October 20, 2011
The puppet story line is what got this movie 4 stars up in till then I was not that interested in what was happening and then it grabbed my attention till the end.
May 21, 2011
Part compilation horror part mindfuckery, Dead of Night is an obvious influence to later horror filmmakers and a great film in its own right. The ventriloquist dummy steals the show.
April 16, 2011
One of the finest films made from the golden age of Ealing comedies, Dead of Night is not a comedy but it does certainly have elements of the genre most associated with its studio. It was a portmanteau horror film infour parts directed by Alberto Cavalcanti, Charles Chichton, Basil Dearden and Robert Hamer. whilst never standing up to the scares of modern day horror films, there are some chilling moments and all parts of the film are directed splendidly. Special mention must go to Cavalcanti's ventriloquist dummy film starring Michael Redgrave in what many believe to be his finest on-screen role. Dearden's "Hearse Driver" scene may be the most scary segment of the film with the famous British character actor Miles Malleson as the hearse driver/bus conductor. Basil Radford and Naunton Wayne turn up in a bizarre golf story and this is the most comedic episode and fits in well with the rest of the film. Hamer's "The Haunted Mirror" is also extremely successful in eliciting a heavy dose of scares. The film has been extremely influential over the years being a direct link to studios such as Amicus and the Tales From Beyond The Crypt films as well as contemporary artists The League Of Gentlemen. A timeless masterpiece.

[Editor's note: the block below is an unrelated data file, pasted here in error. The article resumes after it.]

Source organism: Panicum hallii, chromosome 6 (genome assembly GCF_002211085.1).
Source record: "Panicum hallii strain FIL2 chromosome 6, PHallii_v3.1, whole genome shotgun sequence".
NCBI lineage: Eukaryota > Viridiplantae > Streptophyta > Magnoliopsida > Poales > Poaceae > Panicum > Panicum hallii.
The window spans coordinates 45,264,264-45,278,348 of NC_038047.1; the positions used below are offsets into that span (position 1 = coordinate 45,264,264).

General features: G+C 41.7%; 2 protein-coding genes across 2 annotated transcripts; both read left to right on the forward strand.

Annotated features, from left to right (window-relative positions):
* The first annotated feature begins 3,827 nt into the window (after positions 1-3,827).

Super Reviewer
February 10, 2011
Many of the reviews I've read over the years of "Dead of Night" seem to sideline the "Christmas Party" episode as being less successful and effective than the other stories involved. At first, I tended to agree with them; however, after a while it dawned on me that there was something rather unusual about the sequence that I couldn't quite place my finger on. Normally, in a ghost story, any part of the story containing the appearance of the ghost looks rather unreal in comparison with the everyday part to underline the supernatural aspect of the spectre's apparition. However, in this particular story, it's the (real) children's party that looks unreal, and the (supernatural) ghost that looks real. The party shows a massive house, with a roaring log fire, loads of toys, food, etc, and the children enjoying themselves enormously, without any adults present. It has the look of a fantasy of the perfect party any child would want. However, the meeting with the young boy seems more rooted in reality, and this is the irony of the story - that Constance Kent, the sister he mentions, actually did exist and did admit to killing her younger brother. In real life, the boy was actually a baby when he was murdered, but his age has obviously been changed so that Sally could talk to him. This gives an extra poignancy to the story, in that he likes Sally and presumably would have wanted her for his real sister, but instead had Constance, who killed him - the worst crime she could have committed against a helpless child.

I think it would be wrong to overlook this sequence as unworthy of comment, and reassess its value in "Dead of Night". It may not be as frightening as the famed ventriloquist story, but it does carry an emotional power which is perhaps its strongest point.
Shrewlord
Super Reviewer
½ January 13, 2011
The horror potmanteau that spwaned them all which, today, is still the best. Five short stories and a linking narrative, varying from dark to light to very dark. Many later British horror portmanteaus, particularly by Amicus, trace their roots back to this excellent picture. Ground breaking.
November 25, 2010
Achieves the desired impact. I would classify it as a psychological thriller!